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November 12, 1998 - Image 10

Resource type:
The Michigan Daily, 1998-11-12

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5Qf Poetics and the Poet
Jorie Graham reads at Rackham Amphitheater. A professor of
poetry at the University of Iowa's Writers Workshop, Graham has
made quite a name for herself in the poetic world. As part of the
English department's Visiting Writers Series, Graham will read
from a collection of her work. Rackham Amphitheater. 5 p.m. Free

ftie £tmon tk

Tomorrow in Daily Arts:
The new action comedy "Six String Samurai" is reviewed,
as well as a featured interview with the film's director.

November12, 1998 5 A

iKurt and Courtney'

overdoses on hatred and deatl

By Ed Sholnsky
Daily Arts Writer
"Kurt and Courtney" filmmaker
-Nick Broomfield ("Heidi Fleiss:
Hollywood Madam," "Fetishes") pro-
poses a theory throughout his documen-
tary about the death ofgrunge icon Kurt
-Cobain. But even to the most casual
viewer, it's obvious that Broomfield's
agenda is far from presenting the facts
of Cobain's suicide (or murder as the
'film speculates) in a balanced manner.
Ultimately, "Kurt and Courtney" is a

Kurt and
At Michigan
s 14

hate film aimed
directly at
Courtney Love.
Broom field
makes quite a bit
out of the fact that
Love has attempt-
ed to block the
film at every
avenue, to the
point where she
refused to let him
license Nirvana's
music. Not that
you can blame
Love, since the
film nearly slan-

childhood through interviews with his
aunt and high school principal who took
him in for a year. From there, though,
Broomfield steers the documentary in a
direction to tell a story that "some peo-
ple have not want ... told."
As he traces Cobain's roots,
Broomfield delves into Love's past in a
tabloid fashion, interviewing people
who are obviously out to hurt her.
Broomfield interviews Love's father (a
former manager of the Grateful Dead
who lost custody of Love when she was
five for allegedly giving her drugs,
something both he and Broomfield fail
to mention), an ex-boyfriend that
resents the fact that his career never
took off like Cobain's and various other
of Love's enemies.
Broomfield interviews Love's father,
Tom Grant - a PI she hired to find
Cobain days before he was found dead
- and two gossip journalists who con-
vince him that Cobain couldn't have
killed himself. The finger is of course
pointed at Love, despite the fact that
there's very little evidence to back up
their claims.
Love's father, who comes across as a
psychotic media whore, loves his time
in front of the camera, as he recounts
Love's hellish childhood where he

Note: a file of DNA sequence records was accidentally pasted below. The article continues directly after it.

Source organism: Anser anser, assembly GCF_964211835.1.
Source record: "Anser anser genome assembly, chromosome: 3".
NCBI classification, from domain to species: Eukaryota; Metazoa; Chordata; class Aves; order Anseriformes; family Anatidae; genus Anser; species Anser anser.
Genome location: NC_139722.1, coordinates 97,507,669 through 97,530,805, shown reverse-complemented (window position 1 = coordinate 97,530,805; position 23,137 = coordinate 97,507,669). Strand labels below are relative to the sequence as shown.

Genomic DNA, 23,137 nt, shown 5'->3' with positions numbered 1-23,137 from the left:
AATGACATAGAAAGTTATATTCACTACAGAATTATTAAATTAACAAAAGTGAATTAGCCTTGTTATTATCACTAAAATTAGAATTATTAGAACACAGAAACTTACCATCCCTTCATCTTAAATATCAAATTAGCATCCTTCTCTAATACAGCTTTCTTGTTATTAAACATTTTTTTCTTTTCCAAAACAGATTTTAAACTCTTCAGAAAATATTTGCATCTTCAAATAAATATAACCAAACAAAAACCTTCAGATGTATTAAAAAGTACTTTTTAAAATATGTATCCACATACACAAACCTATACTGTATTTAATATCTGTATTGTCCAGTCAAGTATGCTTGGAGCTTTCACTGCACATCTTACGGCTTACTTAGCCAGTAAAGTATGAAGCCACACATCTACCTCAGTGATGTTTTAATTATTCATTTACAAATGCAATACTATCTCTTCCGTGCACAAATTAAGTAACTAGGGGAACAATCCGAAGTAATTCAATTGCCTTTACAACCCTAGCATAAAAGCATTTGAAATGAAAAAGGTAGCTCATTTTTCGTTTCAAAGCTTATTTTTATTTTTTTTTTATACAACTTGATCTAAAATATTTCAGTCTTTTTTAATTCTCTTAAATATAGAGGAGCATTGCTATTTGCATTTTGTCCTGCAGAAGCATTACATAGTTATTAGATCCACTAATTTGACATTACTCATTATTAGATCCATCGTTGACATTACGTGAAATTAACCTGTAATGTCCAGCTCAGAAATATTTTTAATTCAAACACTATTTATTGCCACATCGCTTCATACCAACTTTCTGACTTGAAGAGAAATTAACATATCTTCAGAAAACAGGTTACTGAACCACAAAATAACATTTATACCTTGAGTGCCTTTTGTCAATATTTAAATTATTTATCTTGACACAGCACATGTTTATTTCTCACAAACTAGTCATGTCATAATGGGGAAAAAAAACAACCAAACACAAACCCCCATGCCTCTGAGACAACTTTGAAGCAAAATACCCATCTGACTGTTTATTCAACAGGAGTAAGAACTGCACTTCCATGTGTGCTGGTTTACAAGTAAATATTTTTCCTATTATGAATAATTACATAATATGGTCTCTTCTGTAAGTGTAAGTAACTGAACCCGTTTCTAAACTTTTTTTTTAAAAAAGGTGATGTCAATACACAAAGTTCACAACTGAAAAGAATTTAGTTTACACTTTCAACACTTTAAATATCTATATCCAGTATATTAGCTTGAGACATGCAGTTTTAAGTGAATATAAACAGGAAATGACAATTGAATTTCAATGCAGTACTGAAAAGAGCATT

admits to psychological and physical
cruelty. And, despite the fact that he lost
her at age 5, Love's father claims spe-
cial knowledge about her mind, while

hawking two books he's written about
Cobain and Nirvana.
Also, despite the fact that the film
presents evidence contrary to PI Grant's
theory of Cobain's death, "Kurt and
Courtney" does little to look into his
past to see if he has a bone to pick with
Love. Instead, Broomfield leaves the
evidence out there without confronting
Grant about it.
But this is typical of Broomfield's
approach to "Kurt and Courtney." He
delights in confronting people who
don't believe that Cobain killed himself
- including Cobain's aunt and his best
friend, Dylan, who the film subtly
implies might have had something to do
with Cobain's death - while professing
his own professional objectivity.
The most amusing (and despicable)
part of "Kurt and Courtney" is
Broomfield's attempt to connect Love
to a perverted death metal lunatic, El
Douche, who claims Love offered him
$50,000 to kill Cobain. El Douche, of
course, passed because he thought the
offer was a joke, but knows the man
who did it. His friend Allan did it, but El
Douche says he'll let the FBI deal with
that. And since El Douche passed a
polygraph-maybe the reason they're
inadmissible in court-Broomfield
hangs on his every word.
Perhaps it's Broomfield's willingness
to accept all these stories about and
Cobain's death and Love that makes this

film so horrible. Even after Broomfield
admits he doesn't believe that there was
a conspiracy to kill Cobain, he still goes
on gathering personal attacks on Love,
searching for some way to implicate her
in Cobain's death.
Broomfield does this by interviewing
a nanny for Cobain and Love's daugh-
ter, Frances, who worked for the couple
for a month before Cobain's death.
While the nanny doesn't believe Love
had Cobain killed, she states that Love
drove him to suicide. Since this woman
is obviously a mind reader, Broomfield
takes her word as gospel.
The film then switches gears, aban-
dons references to Cobain's death and
turns to attack on Love's personality. It
gets to the point where Broomfield pre-
tends to be a journalist at an ACLU
awards ceremony to interview Love and
accost her on camera.
Aside from his tabloid approach to
the story, Broomfield's documentary is